~ Leather ID Bracelet ~

People always ask me how things are made and how long each piece takes to create.  The majority of my jewelry is completely handmade by me - having only certain pre-fabricated components (like jump rings).  I recently made a production of sheet metal and leather ID bracelets.  This is the process for making them.

For all of my sheet metal jewelry, I use 24 gauge metals.  It comes raw in a long sheet.

I use very heavy duty scissors and lots of hand muscles to cut it into the desired shape.

It's super sharp on the edges after cutting, much like the edges of a tin can top after opening it with a can opener.  The first step in smoothing out the edges is to pound the edges flat using a heavy hammer and my trusty lil' anvil.

This not only helps to prepare the edges for polishing smooth, it also helps to shape the metal and gives it texture as well.

Next, I use a heavy duty black emery board (yes, for fingernails!) to smooth out all of the edges and corners of the piece.  I also sand over the front and back faces to remove any hammer marks and make the metal appear more polished.

Even after a good sanding, those edges are still pretty sharp and could probably give a nice cut, so I use a fine grade nail buffing block to smooth out the edges, corners and both sides.

Now that the metal is completely prepared, I mark where I want to punch the holes.

I love this tool!!!  It is supposed to be for punching leather, but I use it on sheet metal to mark holes, and more than anything to texturize and add designs.

Next, I use my other beloved tool, my heavy duty metal hole punch and punch my marked holes.

For this piece, I want the metal to appear a little less polished and a little more aged.  I use my pencil torch to apply some heat.  This quickly changes the color to a less "new" appearance.

Now I'm ready to attach the jump rings and create the straps.

I have tons of leather - in all different colors.  I buy what other people call "scrap leather" but it's perfect for my uses.  One person's trash is another person's treasure!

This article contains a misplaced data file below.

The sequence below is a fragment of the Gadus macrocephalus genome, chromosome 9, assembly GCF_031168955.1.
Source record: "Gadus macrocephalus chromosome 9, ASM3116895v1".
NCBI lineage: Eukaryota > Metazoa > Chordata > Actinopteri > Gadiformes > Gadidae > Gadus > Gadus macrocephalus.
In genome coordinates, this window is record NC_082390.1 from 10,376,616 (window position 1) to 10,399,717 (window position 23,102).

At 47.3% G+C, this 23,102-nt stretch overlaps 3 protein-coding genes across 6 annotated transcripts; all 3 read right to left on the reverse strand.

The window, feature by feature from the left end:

I use E-6000 adhesive.  It holds forever and a lifetime, but is pliable when it's dry making it perfect for use on leather and fabric.

Here's the finished product - photographed and posted on my website.
Total work time - about 40 minutes.


Tree Trimming

I have learned a ton about how much behind the scenes maintenance goes into operating a large, over populated 1st world city like Los Angeles, where I'm from.  There are so many things that are the responsibility of your local municipality.  Everyone pays their taxes and so for the most part, things are maintained.  I didn't learn this by living in the city, I learned this by living in the country...in the country of a country of a developing 2nd world country.  (That's a mouthful!!) 

By living in a place like this, it has becomes painfully apparent that it's necessary that I put everything I've learned in my "other life" (i.e., city dwelling) regarding basic safety -- behind me -- and embrace other ways of doing things.  Because let me assure you, there are ways of fixing things that you never in your wildest dreams would have imagined.

Like tree trimming.

When a very large tree went through a growing spurt and extended it's oh so heavy branches up, over and beyond the stores that make up my "corner of the planet", my husband inquired around town about who might be good with a chain saw.  I know, "chain saw" - it sounds pretty creepy, however, (another lesson learned) apparently knowing a guy that's good with a chain saw (or a machete!) is someone you want in your inner circle.  

I had no idea what it took to trim down a large tree -- I'd lived in a large city in an apartment for most of my life, I never had to worry about these things.

So, my husband located a friend of a friend of a cousin of a neighbor's nephew's daughter's second husband's father's, neighbor's second wife's brother's, ex-neighbor, who not only was known to be good with a chainsaw (I prefer not to inquire further into this "skill" nor how he gained this reputation), but was small and limber enough to take on this tree trimming job with the help of 2 other guys.

It went like this.....

Like a monkey, he scaled the tree, chainsaw in hand, and tied a rope around himself and then to the tree.  Another very long rope was then tied to the tree up where he was perched right above the portion that needed to be executed.  The free end of the rope was tossed over a strong branch of a neighboring tree and the end of the rope held securely by a faithful friend on the ground.

The concept was, Chainsaw Guy, gripping the trunk with his legs, revs up the chainsaw and cuts the trunk (ahem, minus any safety goggles) about a foot below where the rope is tied around it.  Then the large, heavy newly cut piece of trunk swings down top speed while Faithful Friend holding the rope which is looped over the other tree branch, tries to control this flying tree trunk like a giant pinata. 

Try to picture this, the momentum of an extremely heavy, solid object free falling out of a tall tree. Seriously.  It's horrifying to watch.

After this - I noticed tree maintenance more often.  Most times I just have to look away - terrified that I'm about to witness a tragedy.  
Look at how high up this guy is - - a bit above the bar's sign.

 Yikes, watch those fingers!!

I'm getting  used to things like this, slowly but surely just accepting what IS.  I'm learning to chuckle at the things that sometimes seem ridiculous and realize it's these things that make me love living here.